There is a wonderful reference in the Iliad of Homer to Ganymede's legend. According to this ancient epic, Ganymede was the son of Tros (who was a king of Troy). Because of his great beauty, the gods of Olympus selected Ganymede to be the mortal cup-bearer for Zeus:
handsomest of mortals, whom the gods
caught up to pour out drink for Zeus and live
amid immortals for his beauty's sake."
(Homer, Iliad, Book XX, 232-235)
The Iliad also indicates that Tros, Ganymede's father, received compensation for the loss of his son - he was given "under the Dawn and under Helios the finest horses in the world". These magnificent horses were indeed a princely ransom for a handsome prince.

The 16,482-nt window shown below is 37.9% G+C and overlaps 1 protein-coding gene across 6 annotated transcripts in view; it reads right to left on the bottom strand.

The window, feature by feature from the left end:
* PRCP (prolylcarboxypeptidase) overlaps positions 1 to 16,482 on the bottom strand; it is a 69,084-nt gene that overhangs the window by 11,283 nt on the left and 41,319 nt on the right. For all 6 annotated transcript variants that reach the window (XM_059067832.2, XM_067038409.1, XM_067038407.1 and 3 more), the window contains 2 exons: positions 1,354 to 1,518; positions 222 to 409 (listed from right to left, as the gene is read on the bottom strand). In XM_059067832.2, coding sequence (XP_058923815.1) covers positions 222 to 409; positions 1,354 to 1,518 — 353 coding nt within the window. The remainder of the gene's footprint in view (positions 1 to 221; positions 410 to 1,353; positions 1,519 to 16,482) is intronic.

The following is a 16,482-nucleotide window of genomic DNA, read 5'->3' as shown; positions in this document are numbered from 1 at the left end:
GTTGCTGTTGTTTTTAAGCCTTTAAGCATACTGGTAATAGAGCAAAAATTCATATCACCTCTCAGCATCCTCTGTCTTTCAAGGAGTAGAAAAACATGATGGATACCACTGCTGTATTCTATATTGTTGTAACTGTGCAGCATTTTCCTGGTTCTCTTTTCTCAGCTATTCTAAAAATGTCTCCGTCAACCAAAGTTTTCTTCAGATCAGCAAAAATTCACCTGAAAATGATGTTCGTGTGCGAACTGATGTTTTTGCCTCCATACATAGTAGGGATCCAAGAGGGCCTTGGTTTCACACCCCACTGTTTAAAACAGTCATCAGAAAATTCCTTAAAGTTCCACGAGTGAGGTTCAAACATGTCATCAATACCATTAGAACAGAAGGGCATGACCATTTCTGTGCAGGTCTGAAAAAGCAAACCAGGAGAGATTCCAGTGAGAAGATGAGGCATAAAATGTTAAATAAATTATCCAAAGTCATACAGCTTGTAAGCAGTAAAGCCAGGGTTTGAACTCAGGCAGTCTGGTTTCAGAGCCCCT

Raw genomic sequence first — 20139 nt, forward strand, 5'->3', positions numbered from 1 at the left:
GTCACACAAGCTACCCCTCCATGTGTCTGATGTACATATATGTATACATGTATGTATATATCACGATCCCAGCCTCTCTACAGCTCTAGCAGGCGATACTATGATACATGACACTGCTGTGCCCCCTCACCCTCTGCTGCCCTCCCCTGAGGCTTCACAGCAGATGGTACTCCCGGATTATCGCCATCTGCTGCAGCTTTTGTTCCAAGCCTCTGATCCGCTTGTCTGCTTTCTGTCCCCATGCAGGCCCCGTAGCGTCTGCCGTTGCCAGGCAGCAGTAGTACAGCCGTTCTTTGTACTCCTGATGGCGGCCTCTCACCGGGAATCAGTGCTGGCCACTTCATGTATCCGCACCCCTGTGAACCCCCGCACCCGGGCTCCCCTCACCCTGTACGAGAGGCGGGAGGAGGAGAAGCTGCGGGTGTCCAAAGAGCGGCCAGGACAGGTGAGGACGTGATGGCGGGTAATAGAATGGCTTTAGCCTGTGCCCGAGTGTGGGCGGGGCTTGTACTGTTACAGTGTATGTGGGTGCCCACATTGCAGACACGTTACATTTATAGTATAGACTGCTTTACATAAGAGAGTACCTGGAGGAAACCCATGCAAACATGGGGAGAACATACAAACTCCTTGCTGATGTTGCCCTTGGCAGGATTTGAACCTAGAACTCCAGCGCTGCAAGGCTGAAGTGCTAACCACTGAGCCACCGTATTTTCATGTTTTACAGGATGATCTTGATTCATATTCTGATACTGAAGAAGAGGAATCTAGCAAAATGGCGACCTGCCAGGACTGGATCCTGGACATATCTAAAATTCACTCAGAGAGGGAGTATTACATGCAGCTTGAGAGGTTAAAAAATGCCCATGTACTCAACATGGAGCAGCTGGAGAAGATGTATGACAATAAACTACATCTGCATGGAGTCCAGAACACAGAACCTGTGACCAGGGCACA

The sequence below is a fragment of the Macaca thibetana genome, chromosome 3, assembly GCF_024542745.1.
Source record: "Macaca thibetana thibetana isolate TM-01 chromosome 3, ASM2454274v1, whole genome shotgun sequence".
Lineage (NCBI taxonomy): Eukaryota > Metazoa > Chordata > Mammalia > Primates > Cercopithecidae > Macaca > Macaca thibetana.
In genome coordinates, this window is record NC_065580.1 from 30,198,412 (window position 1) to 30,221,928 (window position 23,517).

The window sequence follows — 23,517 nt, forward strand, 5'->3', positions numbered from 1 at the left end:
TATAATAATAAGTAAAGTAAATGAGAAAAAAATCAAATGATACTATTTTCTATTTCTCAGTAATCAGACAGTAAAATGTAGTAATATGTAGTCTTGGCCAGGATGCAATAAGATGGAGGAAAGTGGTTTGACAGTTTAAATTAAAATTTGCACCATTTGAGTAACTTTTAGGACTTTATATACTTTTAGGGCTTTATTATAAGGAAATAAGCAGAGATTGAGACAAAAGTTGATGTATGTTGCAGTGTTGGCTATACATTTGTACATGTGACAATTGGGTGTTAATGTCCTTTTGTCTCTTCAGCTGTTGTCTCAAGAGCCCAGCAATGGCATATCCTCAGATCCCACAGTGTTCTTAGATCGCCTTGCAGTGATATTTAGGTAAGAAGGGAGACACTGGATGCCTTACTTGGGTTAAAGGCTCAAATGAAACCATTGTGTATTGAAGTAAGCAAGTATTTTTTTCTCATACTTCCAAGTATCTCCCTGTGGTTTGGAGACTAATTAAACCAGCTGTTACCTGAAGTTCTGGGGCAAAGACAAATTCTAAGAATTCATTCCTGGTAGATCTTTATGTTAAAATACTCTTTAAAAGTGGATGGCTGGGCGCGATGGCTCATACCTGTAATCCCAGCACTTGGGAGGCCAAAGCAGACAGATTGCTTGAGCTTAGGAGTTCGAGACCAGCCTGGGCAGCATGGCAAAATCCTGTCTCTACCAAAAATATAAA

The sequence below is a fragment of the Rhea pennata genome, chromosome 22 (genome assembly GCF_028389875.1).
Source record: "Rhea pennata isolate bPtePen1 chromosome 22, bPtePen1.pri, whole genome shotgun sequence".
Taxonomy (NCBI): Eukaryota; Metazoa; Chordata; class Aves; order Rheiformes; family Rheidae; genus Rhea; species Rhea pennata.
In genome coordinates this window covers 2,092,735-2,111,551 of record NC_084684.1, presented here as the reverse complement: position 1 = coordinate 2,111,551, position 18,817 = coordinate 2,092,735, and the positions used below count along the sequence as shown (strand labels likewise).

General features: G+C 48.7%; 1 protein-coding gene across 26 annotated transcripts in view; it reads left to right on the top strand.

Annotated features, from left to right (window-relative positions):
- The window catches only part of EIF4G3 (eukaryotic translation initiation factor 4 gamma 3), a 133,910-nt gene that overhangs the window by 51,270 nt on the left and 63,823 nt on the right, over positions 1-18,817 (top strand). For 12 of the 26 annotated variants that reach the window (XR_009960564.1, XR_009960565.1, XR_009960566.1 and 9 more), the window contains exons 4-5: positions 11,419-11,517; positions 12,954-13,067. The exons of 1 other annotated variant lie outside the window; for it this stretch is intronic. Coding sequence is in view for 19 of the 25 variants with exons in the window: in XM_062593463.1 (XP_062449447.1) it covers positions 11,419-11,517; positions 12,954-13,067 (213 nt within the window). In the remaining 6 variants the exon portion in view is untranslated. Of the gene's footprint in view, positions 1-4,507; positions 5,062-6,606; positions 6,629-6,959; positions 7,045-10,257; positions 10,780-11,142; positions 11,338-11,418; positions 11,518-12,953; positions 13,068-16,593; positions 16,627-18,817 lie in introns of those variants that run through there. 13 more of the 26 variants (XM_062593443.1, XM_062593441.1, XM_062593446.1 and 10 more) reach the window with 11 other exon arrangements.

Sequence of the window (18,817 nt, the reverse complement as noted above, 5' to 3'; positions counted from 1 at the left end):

There are, however, other versions of the story. One source claims that Zeus acted alone in abducting Ganymede. Either Zeus sent an eagle, or else assumed the form of an eagle himself, to carry the young man off to Olympus (incidentally, this dramatic scene of abduction was a favorite for artists over the centuries). It is said that Zeus immortalized Ganymede by making the handsome youth into the constellation Aquarius. And poetically, the water-carrier Aquarius is accompanied eternally in the night sky by Aquila (the eagle).
Who's Who in Classical Mythology